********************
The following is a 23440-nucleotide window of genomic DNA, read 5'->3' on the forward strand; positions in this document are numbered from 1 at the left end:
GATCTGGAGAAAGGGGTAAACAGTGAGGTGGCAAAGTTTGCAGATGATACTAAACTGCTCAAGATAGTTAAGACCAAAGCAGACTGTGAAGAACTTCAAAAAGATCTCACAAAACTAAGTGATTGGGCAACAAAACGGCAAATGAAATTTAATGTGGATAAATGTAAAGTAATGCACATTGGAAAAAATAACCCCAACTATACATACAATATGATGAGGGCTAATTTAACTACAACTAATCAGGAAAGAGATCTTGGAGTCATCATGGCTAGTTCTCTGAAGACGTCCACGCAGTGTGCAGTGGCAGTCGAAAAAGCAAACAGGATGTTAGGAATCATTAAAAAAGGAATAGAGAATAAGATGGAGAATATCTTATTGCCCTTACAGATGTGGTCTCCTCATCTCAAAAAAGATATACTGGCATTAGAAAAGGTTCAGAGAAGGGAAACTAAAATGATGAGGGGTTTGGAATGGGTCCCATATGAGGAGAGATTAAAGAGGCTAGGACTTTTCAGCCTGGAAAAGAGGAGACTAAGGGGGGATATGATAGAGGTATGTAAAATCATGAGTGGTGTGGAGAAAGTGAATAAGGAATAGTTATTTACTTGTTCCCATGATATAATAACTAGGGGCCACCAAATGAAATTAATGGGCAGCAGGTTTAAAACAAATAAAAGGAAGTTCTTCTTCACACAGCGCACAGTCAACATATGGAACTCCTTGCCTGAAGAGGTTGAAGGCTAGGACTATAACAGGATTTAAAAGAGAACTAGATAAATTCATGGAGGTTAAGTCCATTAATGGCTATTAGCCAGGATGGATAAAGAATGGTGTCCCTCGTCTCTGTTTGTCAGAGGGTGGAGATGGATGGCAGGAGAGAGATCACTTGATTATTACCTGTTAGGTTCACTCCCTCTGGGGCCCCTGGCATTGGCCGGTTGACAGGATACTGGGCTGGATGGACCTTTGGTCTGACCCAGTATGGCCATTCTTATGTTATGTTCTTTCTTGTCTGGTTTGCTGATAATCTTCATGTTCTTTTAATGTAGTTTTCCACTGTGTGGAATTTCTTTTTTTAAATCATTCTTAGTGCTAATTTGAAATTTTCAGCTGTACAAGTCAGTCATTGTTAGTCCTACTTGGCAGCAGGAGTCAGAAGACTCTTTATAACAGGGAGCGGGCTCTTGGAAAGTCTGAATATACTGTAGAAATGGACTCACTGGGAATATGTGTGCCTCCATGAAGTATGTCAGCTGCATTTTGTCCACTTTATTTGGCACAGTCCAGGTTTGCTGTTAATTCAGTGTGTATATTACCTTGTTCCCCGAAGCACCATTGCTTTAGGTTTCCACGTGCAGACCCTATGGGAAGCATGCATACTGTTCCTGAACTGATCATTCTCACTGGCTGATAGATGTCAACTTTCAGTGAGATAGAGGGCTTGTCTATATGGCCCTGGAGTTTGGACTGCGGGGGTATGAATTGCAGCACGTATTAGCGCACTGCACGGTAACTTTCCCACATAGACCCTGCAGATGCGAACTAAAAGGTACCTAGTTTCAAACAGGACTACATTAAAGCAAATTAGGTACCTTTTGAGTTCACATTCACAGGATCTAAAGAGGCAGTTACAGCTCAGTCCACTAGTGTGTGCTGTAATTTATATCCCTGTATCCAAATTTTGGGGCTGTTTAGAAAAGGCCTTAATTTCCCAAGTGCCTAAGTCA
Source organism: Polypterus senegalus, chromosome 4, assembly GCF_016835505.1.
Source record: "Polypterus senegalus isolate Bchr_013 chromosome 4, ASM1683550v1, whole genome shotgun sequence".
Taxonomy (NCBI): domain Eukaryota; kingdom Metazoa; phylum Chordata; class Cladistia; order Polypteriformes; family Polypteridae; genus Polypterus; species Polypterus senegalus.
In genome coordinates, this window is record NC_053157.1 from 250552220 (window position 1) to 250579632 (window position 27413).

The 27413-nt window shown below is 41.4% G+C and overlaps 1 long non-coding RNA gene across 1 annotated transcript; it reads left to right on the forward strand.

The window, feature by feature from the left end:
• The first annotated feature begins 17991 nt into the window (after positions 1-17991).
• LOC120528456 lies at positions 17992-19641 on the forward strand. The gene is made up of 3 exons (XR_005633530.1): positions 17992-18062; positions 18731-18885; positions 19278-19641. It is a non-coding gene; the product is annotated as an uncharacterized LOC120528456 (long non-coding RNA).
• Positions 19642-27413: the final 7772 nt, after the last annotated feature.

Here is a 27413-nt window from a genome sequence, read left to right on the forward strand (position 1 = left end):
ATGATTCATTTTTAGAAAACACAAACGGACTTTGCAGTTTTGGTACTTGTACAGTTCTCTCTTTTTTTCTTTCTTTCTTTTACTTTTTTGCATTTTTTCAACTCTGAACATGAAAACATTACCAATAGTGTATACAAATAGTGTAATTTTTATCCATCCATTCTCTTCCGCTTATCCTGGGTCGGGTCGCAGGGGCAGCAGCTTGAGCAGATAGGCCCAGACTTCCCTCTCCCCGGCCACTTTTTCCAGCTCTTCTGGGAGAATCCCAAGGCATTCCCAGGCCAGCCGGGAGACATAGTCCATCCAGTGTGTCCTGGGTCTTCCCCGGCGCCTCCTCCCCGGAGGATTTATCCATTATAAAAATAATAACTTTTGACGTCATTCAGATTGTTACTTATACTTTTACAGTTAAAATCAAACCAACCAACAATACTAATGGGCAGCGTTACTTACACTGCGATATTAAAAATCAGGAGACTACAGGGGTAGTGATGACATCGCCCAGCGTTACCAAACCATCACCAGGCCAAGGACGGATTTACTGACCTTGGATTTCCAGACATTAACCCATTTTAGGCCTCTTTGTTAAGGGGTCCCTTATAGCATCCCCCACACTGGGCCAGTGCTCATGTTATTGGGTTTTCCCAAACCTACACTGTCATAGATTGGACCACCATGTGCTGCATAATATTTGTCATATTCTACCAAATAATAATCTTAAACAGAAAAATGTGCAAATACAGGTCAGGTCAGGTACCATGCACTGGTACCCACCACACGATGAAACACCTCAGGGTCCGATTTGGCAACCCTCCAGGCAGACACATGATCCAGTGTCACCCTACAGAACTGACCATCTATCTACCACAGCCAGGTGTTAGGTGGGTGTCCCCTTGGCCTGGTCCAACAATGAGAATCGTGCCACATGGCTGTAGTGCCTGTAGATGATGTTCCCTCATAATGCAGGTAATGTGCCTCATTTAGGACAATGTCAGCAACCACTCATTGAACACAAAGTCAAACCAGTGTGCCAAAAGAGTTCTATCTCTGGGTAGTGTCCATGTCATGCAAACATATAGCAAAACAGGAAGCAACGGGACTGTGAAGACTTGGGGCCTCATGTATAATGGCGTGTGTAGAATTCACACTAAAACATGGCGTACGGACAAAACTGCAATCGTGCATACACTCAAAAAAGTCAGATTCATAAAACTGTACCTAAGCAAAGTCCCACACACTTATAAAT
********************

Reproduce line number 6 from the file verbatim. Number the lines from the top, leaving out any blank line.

In genome coordinates, this window is record NC_053157.1 from 250552220 (window position 1) to 250579632 (window position 27413).